Realizing that her students naturally tend to get their information from pop culture, Professor Regina Bradley came up with a new plan for her English class this term: She'll be offering a course all about OutKast.

With a PhD in African American Literature and a background in popular culture, the Armstrong State professor will use OutKast's music alongside other hip-hop records to explore how the genre can be used as an outlet for political expression. She'll also focus on how André 3000 and Big Boi used the medium to "question and experiment with what is and what is not black southernness."

Explaining that the group's work holds just as much validity as classic literary works currently being taught in schools, Bradley tells Pigeons & Planes, "OutKast is more than deserving of close analysis, especially in thinking about contemporary southernness because they were many folks' first introduction to the possibility of southern rappers. They opened the door."

Held on campus in Savannah, Georgia (Big Boi's birthplace) the course will conclude with a 12-15 page "nerdy hip-hop review" essay on an album of the students' choice.

Continue for our conversation with Bradley about how OutKast's music stacks up to books and films already being used as curriculum in schools, what southern authors we should read if we like André 3000 and Big Boi, and more.

Professor Regina Bradley
Image via Regina Bradley

What initially sparked the idea for this course?

When I was first introduced to hip-hop studies, the conversations leaned heavily on northeast and west coast artists and culture. As someone from Albany, GA, I wanted to know why there were no conversations about the artists I listened to growing up in the South. This course reflects my need to see more of my experiences as a southern hip hop enthusiast in scholarly conversations about hip hop in general.

What specifically about OutKast's music makes them a good subject for an English course?

They raise intriguing questions about the significance of region as an influencer of creative expression. OutKast's experimentation in how they articulated and celebrated their southernness manifested in intriguing ways (i.e. literary and cultural metaphors, historical and social-economic influences of Atlanta as a center of southern progress and urbanity, etc.) They had room to question and experiment with what is and what is not black southernness. 

Did you have any problems getting the idea approved by the University?

I had no issues with getting the course approved. Armstrong is a fantastic supporter of faculty research and experimental pedagogy.

How do you think the works of OutKast and other hip-hop groups stack up next to books and films that are currently being taught in schools? What complementary role do you think this material will have for students?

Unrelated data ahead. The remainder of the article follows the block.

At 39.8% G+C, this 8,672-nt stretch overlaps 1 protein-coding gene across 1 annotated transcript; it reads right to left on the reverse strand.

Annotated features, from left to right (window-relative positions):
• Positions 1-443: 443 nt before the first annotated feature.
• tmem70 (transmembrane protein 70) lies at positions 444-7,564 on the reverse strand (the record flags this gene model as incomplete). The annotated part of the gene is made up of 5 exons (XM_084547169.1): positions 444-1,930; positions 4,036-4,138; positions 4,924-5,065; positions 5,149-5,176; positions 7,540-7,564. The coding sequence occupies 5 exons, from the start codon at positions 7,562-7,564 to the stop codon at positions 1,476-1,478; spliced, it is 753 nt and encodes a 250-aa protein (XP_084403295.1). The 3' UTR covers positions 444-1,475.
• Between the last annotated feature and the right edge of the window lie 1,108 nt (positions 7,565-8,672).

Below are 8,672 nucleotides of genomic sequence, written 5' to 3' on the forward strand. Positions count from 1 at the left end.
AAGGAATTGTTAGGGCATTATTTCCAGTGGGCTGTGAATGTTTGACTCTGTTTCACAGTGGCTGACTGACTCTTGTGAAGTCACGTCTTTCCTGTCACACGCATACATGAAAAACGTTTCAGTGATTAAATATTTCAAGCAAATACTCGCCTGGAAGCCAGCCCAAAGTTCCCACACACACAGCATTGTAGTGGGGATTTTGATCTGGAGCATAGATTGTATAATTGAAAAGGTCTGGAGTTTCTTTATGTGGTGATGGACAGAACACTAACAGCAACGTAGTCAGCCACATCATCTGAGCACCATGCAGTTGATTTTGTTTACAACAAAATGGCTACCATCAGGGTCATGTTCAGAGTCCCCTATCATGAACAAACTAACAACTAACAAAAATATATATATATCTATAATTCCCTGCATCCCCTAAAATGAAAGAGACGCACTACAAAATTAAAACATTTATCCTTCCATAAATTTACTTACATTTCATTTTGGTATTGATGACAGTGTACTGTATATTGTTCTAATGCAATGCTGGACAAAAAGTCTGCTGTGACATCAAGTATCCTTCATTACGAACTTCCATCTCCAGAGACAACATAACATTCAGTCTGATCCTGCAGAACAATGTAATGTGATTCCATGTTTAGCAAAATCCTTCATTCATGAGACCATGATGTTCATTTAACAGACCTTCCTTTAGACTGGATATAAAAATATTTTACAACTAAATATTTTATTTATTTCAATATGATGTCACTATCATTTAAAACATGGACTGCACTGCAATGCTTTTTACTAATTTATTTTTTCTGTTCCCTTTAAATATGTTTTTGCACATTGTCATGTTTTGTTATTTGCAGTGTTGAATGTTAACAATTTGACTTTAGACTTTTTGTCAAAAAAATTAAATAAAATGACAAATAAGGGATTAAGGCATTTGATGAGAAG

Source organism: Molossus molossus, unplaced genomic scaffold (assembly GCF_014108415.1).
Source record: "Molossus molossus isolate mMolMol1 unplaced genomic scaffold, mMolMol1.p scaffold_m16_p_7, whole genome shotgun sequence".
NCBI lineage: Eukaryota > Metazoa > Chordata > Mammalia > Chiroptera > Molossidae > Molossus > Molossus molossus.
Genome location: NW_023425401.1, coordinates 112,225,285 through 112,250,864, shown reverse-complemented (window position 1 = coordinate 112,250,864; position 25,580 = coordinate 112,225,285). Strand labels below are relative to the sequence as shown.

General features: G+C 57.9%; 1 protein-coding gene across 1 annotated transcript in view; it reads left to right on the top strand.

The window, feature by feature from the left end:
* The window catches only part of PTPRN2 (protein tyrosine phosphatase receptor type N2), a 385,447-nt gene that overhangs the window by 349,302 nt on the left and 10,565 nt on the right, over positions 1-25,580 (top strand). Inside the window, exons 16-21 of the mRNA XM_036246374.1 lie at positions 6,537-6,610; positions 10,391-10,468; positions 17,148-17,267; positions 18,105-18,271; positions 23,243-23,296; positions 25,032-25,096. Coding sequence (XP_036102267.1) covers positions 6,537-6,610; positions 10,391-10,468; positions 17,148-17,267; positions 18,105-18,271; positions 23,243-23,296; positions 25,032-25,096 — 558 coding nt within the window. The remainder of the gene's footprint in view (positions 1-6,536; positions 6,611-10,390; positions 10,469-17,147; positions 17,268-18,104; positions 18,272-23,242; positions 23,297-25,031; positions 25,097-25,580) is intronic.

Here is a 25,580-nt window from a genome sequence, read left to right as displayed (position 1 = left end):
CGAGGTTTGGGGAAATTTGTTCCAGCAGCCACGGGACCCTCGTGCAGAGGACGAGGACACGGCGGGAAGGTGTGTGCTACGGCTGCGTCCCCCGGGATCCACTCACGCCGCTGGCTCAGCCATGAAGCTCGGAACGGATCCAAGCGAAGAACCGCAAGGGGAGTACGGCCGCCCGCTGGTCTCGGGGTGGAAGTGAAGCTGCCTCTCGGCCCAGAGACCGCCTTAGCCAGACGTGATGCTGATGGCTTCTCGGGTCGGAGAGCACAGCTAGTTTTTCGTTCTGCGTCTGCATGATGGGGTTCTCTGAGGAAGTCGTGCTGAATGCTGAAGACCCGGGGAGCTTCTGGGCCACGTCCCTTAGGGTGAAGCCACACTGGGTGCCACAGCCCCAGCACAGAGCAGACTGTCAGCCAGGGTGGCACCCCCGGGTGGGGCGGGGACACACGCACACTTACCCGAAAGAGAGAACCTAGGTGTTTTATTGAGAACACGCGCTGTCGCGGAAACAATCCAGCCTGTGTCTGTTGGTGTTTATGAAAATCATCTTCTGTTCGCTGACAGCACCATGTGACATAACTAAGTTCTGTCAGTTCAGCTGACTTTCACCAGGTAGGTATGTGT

I feel like we're playing catch up with including more southern artists in the histories and cultural examinations of hip-hop. OutKast is more than deserving of close analysis, especially in thinking about contemporary southernness because they were many folks' first introduction to the possibility of southern rappers. They opened the door.

Obviously, talking about hip-hop makes folks uncomfortable because of limited interaction (i.e. hearing rap strictly on the radio). There's also an equally restrictive definition of what literature is: prose, poetry, or something typeset on pages between covers. Hip hop has lyrical content that can be read as literary but there's also a story in the way hip-hop sounds and how we as listeners receive the message being presented in hip-hop's sonic elements (accompaniment, ad-libs, etc). 

The last OutKast record came out over 10 years ago. Do you think their work will still connect with young students and be relevant as you tie it in with contemporary movements like Black Lives Matter?

No doubt. While they have their whimsical moments, OutKast has multiple tracks that question poverty, illiteracy, and other challenges that can connect and help raise questions about how southern black folks moved on after the movement. That for me is a starting point to tease out how popular culture is a useful tool for connecting past and present struggles for civil rights.

What southern writers would you recommend for students who like the work of OutKast?

As far as formal writers, folks should dig into southern writers like Jesmyn Ward, Kiese Laymon, and Zandria Robinson or the sharp prose of writers like Mychal Denzel Smith and Marc Lamont Hill. And for the record, rappers are writers too: Big K.R.I.T. and Silas both immediately come to mind as descendants of OutKast's lyricism.

OutKast represents an older generation of hip-hop. Do you think there would be value in a similar course centered around younger artists like Lil Yachty and 21 Savage?

Yes, but it won't be me because I'm only vaguely familiar [laughs]. Hopefully there is a scholar on the come up behind me to do them justice in a class setting. 

Would you be willing to share the course syllabus and required reading materials?

Still working on the syllabus but the primary texts are:

Kiese Laymon: Long Division and select essays from his collection How to Slowly Kill Yourself 
Jesmyn Ward: Where the Line Bleeds
Zandria Robinson: This Ain't Chicago
OutKast's discography

Select Readings: Maurice Garland, Rodney Carmichael, Gavin Godfrey, Christina Lee, Joycelyn Wilson, Bettina Love, Mychal Denzel Smith, Robin Boylorn, Treva B. Lindsey, Maurice Hobson, Rachel Kaadzi Ghansah, and others.